Domestic violence against women, more specifically violence perpetrated by a partner or spouse, is an important problem worldwide. A 2005 study by the World Health Organization that assessed 24,000 women in 10 countries found that between 15% and 71% of women had experienced physical or sexual violence, or both, at the hands of their partner. Women in rural areas in Bangladesh, Ethiopia, Peru, and the United Republic of Tanzania were most likely to suffer abuse; alarmingly, as many as 71% of women in Ethiopia reported having experienced sexual and/or physical violence by an intimate partner.
Physical violence can also occur during pregnancy, with such abuse often involving blows or kicks to the abdomen. Of all women in the WHO study who who reported spousal abuse, between 11% and 44% also experienced violence during pregnancy. Not surprisingly, abuse during pregnancy is associated with adverse birth outcomes.
A new study published this week in British journal The Lancet has found that spousal violence during pregnancy can also affect unborn babies, increasing the risk of miscarriage or stillbirth by 50% in women in sub-Saharan Africa. Given that such a large proportion of risk for fetal mortality can be pinned onto spousal violence, such fetal deaths are potentially preventable; indeed, this study showed that interventions that reduce domestic violence could prevent more than a third of fetal deaths.
The authors of this study interviewed 2,562 women of childbearing age who lived in Cameroon, a large and relatively stable country on the west coast of Africa. Participants were asked about their experiences of emotional, physical, and sexual violence from their spouse and whether they had ever had a spontaneous abortion (miscarriage) or a stillbirth.
In total, more than half of the women interviewed reported having experienced at least one type of violence from their husband, most typically physical violence (39%), followed by emotional (31%) and sexual (15%) abuse.
Compared with women who had not experienced any form of domestic violence, women who had experienced abuse were 50% more likely to have had a miscarriage or stillbirth. Women who were exposed to at least two types of violence (for example both physical and emotional abuse) had a higher frequency of fetal death than did victims of only one type of violence.
Strikingly, emotional violence was almost as strongly associated with fetal death as were physical abuse and sexual violence; however, the strongest link between spousal violence and fetal death was seen in women who suffered sexual abuse. On the other hand, women who experienced emotional abuse were most likely to have repeated instances of miscarriage or stillbirth.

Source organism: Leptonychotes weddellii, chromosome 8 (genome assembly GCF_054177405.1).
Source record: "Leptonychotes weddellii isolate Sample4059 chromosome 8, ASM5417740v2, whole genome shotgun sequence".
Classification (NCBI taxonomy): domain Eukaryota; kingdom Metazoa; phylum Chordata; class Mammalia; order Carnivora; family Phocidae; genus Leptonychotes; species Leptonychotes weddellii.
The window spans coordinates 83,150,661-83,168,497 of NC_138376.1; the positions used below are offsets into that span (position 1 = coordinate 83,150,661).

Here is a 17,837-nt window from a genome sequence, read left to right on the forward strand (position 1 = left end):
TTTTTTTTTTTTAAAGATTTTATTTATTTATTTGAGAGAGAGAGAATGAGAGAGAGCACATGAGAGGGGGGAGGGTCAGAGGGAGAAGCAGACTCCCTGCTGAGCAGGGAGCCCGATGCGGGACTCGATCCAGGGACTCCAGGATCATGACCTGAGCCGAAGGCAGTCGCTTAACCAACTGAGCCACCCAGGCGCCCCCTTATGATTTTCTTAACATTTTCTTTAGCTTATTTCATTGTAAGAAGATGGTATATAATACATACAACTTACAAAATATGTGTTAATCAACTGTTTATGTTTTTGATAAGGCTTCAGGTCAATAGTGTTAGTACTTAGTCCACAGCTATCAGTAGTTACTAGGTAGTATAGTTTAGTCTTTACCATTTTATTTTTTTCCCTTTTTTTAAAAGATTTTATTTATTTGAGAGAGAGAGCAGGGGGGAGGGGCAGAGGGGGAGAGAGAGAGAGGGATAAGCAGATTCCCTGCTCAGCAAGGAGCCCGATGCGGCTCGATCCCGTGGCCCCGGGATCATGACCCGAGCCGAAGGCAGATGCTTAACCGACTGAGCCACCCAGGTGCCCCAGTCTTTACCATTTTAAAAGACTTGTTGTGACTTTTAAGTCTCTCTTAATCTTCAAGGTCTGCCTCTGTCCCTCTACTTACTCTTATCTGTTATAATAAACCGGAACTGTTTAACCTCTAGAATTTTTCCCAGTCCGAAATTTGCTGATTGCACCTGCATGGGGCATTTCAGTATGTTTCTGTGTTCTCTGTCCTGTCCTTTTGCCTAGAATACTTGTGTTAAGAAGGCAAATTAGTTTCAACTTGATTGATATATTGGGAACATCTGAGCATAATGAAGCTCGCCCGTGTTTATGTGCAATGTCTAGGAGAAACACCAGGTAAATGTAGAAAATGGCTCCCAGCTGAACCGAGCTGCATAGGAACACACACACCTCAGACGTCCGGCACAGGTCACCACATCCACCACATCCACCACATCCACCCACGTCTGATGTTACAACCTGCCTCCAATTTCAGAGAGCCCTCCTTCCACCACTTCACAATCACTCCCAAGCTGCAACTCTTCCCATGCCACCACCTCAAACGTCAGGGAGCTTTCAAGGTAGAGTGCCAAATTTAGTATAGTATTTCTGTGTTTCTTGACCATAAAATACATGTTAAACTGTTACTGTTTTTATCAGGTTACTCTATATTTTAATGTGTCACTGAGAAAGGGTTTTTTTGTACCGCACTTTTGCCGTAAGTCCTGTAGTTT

This study also threw up some rather surprising results. Women married to men with some education were more likely to have experienced domestic violence than were women married to uneducated men, and women in the richer categories were also more likely to experience abuse than their poorer counterparts. These results are at odds with findings elsewhere: as the authors point out, “in the USA, abused women tend to be younger, less educated, and more economically disadvantaged”.
Estimates in this study suggest that interventions to prevent spousal abuse could also prevent a considerable proportion of miscarriages and stillbirths. An intervention that is 100% effective at reducing domestic violence, or even one that is only 75% effective, could prevent up to a third of fetal deaths.
Writing in a comment article that accompanies this research, Claudia Garcia-Moreno, a member of the WHO Department of Reproductive Health and Research in Geneva, discusses the significance of these findings.
This study is an important contribution to the field, because it is one of the first to document this association [between spousal abuse and fetal death] and one of the first in Africa, where the rate of fetal loss is high. [The authors] highlight the important contribution that addressing intimate-partner violence can make in prevention, particularly recurrent fetal loss, and in the improvement of maternal and neonatal health.
It is important that public-health initiatives to prevent spousal abuse are implemented, not only in sub-Saharan Africa but worldwide, in order to prevent unnecessary fetal deaths and to protect the health and wellbeing of pregnant women. Given that during pregnancy is one of the only times that healthy women have frequent scheduled contact with the health system, it is important, both for mother and baby, that antenatal care is improved so that women suffering at the hands of their partners can be identified and offered support.
Alio A et al. (2009) Spousal violence and potentially preventable single and recurrent spontaneous fetal loss in an African setting: cross-sectional study The Lancet 373 (9660): 318-324 DOI: 10.1016/S0140-6736(09)60096-9